cutting boards

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Blog entry by ElmoSr posted 06-26-2010 03:10 PM 1885 reads 0 times favorited 5 comments Add to Favorites Watch


I have a question about cutting boards. Recently got addicted to boards but have a problem with them not maintaining their smooth finish, went to a show yesterday and they developed a rough texture. I used 220 grit and mineral oil. they weren’t exposed to the sun or anything like elements. Did i not sand fine enough, didnt mineral oil enough? Can anyone give me an idea what I did wrong?


some of the boards I have seen are just really over the top, you guys are really great and the instructions on how to do that are given so freely, what a blessing,,, I take my hat off to you.

-- ElmoSr,Ga. Life is Hard by the Yard,,,But a Cinch by the Inch

5 comments so far

View Phil53's profile


90 posts in 4704 days

#1 posted 06-26-2010 03:43 PM

I’m still new at the cutting boards (I’ve only made one). But I sanded it down and then I took a scraper to it and it turned out great. On the end grain the scraper worked alot better than the sanding.

I have just posted some pictures of the cutting board that I made.

View jcsterling's profile


476 posts in 4667 days

#2 posted 06-26-2010 04:03 PM

After sanding down to your desired grit you can wipe the board with water to raise the grain. Wait until it dries then sand again. Should help your problem.

-- John , Central PA , on facebook:!/pages/JC-Sterling-fine-furniture/104430802928776

View SPalm's profile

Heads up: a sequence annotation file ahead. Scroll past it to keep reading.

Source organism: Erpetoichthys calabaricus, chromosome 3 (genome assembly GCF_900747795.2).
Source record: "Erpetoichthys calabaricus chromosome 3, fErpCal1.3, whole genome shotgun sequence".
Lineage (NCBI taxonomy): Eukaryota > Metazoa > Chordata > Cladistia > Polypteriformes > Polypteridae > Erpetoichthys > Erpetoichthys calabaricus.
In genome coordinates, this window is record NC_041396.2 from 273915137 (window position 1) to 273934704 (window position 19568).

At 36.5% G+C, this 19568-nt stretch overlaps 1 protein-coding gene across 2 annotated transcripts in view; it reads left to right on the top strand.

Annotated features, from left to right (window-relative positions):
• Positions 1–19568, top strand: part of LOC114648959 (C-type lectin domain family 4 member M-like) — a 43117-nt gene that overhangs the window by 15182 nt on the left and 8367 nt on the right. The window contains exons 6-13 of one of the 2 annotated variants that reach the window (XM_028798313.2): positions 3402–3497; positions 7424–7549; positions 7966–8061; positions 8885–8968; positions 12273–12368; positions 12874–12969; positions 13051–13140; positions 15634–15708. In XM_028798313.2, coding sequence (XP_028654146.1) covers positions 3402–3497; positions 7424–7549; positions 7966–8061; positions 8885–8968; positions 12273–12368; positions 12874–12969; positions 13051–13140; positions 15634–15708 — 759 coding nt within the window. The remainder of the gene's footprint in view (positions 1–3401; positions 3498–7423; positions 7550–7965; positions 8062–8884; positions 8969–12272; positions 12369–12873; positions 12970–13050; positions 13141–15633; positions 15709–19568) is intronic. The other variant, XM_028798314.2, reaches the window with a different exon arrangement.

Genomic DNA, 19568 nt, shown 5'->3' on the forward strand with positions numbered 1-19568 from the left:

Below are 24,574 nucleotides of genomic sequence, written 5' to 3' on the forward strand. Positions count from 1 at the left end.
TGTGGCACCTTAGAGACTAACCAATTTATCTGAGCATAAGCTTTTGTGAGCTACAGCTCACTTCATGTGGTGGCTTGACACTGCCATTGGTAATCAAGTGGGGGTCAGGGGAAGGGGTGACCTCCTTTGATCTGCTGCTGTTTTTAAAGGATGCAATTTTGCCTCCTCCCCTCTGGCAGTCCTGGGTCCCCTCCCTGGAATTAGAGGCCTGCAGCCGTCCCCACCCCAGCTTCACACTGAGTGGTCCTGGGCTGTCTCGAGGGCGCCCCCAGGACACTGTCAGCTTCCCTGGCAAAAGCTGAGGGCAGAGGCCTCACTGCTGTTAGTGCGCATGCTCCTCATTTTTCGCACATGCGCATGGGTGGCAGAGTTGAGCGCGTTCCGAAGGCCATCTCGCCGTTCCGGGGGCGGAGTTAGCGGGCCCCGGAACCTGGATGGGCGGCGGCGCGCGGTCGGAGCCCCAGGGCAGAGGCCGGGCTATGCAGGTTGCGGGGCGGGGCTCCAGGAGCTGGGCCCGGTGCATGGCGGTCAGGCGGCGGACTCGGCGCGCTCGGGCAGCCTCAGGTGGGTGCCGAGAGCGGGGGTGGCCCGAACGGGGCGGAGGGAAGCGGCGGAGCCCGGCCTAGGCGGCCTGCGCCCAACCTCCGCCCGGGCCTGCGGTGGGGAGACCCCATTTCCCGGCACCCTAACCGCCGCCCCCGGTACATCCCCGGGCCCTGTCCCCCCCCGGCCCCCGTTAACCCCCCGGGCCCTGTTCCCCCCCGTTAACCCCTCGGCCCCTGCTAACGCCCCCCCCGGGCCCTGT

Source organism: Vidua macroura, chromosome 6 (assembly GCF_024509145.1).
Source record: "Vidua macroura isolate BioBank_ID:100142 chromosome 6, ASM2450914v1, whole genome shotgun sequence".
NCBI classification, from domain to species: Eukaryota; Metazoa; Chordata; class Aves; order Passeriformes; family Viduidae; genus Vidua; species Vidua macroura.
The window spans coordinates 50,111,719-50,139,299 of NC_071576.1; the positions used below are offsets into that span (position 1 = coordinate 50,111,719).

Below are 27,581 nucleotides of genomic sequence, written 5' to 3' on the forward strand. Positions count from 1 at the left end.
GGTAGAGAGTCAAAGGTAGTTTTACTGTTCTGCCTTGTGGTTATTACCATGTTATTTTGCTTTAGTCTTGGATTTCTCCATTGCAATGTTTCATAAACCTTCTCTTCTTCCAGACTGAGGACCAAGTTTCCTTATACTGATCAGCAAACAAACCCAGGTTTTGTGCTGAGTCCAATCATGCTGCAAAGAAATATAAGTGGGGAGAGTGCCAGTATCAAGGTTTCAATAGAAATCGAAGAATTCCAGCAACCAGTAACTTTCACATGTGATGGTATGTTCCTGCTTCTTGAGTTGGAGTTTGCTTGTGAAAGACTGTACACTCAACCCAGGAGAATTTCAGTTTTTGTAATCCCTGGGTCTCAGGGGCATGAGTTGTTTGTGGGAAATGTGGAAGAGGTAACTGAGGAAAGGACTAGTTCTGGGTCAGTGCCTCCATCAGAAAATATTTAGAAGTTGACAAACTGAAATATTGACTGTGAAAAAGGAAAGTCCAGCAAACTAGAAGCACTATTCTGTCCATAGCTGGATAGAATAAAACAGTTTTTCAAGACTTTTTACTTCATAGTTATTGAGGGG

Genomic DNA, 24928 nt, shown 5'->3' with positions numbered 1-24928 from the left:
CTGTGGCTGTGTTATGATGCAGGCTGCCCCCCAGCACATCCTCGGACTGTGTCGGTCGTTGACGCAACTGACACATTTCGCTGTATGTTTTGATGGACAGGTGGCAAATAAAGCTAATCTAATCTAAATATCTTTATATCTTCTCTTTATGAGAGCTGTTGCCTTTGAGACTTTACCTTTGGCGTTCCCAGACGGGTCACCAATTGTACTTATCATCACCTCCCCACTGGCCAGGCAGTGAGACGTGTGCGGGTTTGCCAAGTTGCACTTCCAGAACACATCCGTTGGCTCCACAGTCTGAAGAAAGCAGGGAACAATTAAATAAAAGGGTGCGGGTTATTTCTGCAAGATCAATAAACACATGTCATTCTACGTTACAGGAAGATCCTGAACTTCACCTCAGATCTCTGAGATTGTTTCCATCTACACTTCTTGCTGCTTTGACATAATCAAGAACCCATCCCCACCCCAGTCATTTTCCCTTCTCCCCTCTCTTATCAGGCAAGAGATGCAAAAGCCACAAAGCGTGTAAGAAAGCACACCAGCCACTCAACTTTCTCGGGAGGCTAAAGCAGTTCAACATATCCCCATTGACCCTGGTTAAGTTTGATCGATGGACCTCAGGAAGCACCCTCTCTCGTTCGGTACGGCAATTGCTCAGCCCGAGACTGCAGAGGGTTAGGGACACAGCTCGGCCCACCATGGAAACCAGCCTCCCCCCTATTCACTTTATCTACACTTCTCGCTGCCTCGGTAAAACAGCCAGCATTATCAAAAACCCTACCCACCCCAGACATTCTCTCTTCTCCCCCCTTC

5338 posts in 4963 days

#3 posted 06-26-2010 05:28 PM

It happens and is not uncommon at all. Not to sound snippy, but to let you know, this question has come up before. It will stop after a while.

A lot of times the glue will actually take weeks to fully harden and become one with the board. So it will be bumpy at the glue lines. Just lightly sand and re-oil.

And, and mentioned above, the grain can do funny things while it is getting used to it’s new life. Raising it first will help. So will sealing it. So will just letting it acclimate, lightly sanding, and re-oil. I really like the thicker oil-wax combos. What ever you use, flood it on and buff it in. It will drink a lot. This can go on for days (weeks?), or some will settle right down.

It’s wood,

-- -- I'm no rocket surgeon

View ElmoSr's profile


243 posts in 4108 days

#4 posted 06-27-2010 03:05 AM

Hey guys thanks for the info, i will try these tips, I really appreciate the help,,,i am trying a weave now and boy oh boy is the glue up fun

-- ElmoSr,Ga. Life is Hard by the Yard,,,But a Cinch by the Inch

View Broda's profile


313 posts in 4600 days

#5 posted 06-27-2010 12:52 PM

also make sure your wood is dry or “seasoned”, or the same thing can happen when it dries out a bit

-- BRODY. NSW AUSTRALIA -arguments with turnings are rarely productive-

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